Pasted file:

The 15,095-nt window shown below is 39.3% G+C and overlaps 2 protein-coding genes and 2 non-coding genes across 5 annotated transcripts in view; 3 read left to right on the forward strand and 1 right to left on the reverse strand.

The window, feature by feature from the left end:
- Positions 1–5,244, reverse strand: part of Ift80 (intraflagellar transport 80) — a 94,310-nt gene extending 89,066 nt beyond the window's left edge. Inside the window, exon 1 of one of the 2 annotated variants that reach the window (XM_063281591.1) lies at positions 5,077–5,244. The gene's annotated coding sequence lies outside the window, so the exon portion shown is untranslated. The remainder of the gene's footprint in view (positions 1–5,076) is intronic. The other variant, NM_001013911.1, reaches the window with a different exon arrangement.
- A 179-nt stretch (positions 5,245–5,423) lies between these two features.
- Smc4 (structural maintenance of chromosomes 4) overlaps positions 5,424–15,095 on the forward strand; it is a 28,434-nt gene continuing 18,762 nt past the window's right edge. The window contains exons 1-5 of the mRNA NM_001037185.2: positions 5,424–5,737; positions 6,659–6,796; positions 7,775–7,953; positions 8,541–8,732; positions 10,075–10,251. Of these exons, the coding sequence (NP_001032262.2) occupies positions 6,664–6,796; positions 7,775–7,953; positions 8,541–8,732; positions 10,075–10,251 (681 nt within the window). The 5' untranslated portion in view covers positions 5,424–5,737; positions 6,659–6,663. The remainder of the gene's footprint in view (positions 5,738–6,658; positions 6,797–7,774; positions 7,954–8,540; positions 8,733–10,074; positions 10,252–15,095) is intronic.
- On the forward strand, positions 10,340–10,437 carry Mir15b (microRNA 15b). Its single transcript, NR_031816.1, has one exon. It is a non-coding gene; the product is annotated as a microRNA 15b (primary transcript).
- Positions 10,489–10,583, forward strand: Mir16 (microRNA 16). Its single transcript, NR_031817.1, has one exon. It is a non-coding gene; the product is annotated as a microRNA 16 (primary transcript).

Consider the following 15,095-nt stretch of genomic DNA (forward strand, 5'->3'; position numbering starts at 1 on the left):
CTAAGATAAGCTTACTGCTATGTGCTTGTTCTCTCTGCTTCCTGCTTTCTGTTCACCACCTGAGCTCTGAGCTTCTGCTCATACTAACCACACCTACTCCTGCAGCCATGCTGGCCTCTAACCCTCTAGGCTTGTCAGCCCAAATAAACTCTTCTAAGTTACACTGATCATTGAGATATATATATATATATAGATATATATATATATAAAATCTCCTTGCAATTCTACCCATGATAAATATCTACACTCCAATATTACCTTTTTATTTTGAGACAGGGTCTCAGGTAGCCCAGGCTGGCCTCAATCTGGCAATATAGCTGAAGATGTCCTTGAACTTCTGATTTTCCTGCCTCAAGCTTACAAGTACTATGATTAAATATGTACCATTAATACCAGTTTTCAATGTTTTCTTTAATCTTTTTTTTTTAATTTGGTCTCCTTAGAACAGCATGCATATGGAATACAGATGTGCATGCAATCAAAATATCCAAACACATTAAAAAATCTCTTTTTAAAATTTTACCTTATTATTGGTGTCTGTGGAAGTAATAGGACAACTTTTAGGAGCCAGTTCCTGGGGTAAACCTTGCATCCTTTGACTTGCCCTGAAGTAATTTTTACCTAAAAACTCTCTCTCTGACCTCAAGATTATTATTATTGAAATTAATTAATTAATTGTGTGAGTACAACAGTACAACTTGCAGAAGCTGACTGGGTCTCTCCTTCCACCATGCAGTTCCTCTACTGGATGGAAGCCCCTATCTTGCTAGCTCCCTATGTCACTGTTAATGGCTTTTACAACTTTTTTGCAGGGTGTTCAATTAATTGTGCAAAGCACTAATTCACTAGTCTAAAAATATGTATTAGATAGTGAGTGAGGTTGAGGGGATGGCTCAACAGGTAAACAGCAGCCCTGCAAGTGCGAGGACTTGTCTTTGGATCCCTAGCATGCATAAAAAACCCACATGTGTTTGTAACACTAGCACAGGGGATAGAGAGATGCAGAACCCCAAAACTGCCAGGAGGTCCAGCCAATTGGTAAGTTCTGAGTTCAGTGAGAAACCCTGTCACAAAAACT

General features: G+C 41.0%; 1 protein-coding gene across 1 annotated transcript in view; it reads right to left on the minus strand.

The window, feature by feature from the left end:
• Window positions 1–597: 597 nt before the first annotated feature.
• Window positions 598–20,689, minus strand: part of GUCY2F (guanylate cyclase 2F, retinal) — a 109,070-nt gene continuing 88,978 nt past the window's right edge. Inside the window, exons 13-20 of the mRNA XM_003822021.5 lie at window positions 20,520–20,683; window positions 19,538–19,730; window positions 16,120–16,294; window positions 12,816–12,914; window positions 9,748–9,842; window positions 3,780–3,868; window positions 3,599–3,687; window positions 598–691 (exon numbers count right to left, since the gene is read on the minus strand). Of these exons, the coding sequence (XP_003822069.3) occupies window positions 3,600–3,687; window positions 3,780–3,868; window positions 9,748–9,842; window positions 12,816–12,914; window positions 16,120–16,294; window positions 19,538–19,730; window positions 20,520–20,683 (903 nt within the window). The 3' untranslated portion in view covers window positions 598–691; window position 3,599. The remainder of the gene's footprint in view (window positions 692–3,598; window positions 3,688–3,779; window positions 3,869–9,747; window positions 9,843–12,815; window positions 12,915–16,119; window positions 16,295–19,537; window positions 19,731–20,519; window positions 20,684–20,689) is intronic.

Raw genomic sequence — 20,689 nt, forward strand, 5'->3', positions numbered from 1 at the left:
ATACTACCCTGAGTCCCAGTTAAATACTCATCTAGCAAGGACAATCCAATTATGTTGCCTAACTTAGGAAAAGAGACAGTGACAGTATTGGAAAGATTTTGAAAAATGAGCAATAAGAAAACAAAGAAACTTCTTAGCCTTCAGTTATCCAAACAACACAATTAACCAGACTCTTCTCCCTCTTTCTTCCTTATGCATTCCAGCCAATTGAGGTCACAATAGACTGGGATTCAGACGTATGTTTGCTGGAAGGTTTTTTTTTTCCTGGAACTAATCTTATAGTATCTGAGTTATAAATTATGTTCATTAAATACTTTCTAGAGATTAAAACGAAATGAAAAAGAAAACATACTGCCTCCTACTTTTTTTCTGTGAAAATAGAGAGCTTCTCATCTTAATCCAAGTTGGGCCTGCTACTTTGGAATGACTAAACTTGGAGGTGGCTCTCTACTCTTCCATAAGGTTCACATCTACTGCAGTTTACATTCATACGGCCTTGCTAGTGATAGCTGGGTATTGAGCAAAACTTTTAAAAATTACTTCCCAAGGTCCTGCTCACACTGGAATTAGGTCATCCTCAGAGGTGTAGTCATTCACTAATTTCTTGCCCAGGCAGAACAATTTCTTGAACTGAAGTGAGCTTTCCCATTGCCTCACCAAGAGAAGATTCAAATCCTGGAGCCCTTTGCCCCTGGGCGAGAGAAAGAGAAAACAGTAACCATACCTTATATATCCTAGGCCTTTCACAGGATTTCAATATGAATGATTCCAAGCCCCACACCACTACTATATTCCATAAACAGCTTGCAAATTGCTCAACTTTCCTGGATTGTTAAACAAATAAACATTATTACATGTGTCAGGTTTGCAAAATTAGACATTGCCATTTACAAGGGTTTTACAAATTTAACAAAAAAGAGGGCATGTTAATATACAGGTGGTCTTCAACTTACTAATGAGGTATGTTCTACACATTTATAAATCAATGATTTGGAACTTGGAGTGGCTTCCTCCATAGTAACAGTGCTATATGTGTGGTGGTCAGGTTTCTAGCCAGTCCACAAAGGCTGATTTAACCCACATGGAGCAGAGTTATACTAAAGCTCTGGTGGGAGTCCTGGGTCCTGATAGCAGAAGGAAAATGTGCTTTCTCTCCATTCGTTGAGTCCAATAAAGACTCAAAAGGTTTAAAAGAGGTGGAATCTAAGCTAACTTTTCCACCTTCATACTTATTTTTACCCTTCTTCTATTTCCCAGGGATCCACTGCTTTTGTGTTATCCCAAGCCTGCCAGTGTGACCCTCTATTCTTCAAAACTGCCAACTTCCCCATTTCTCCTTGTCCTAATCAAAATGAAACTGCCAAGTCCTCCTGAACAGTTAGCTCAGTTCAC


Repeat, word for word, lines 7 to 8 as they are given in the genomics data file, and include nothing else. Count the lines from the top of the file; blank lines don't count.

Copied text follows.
- Positions 10,489–10,583, forward strand: Mir16 (microRNA 16). Its single transcript, NR_031817.1, has one exon. It is a non-coding gene; the product is annotated as a microRNA 16 (primary transcript).

Consider the following 15,095-nt stretch of genomic DNA (forward strand, 5'->3'; position numbering starts at 1 on the left):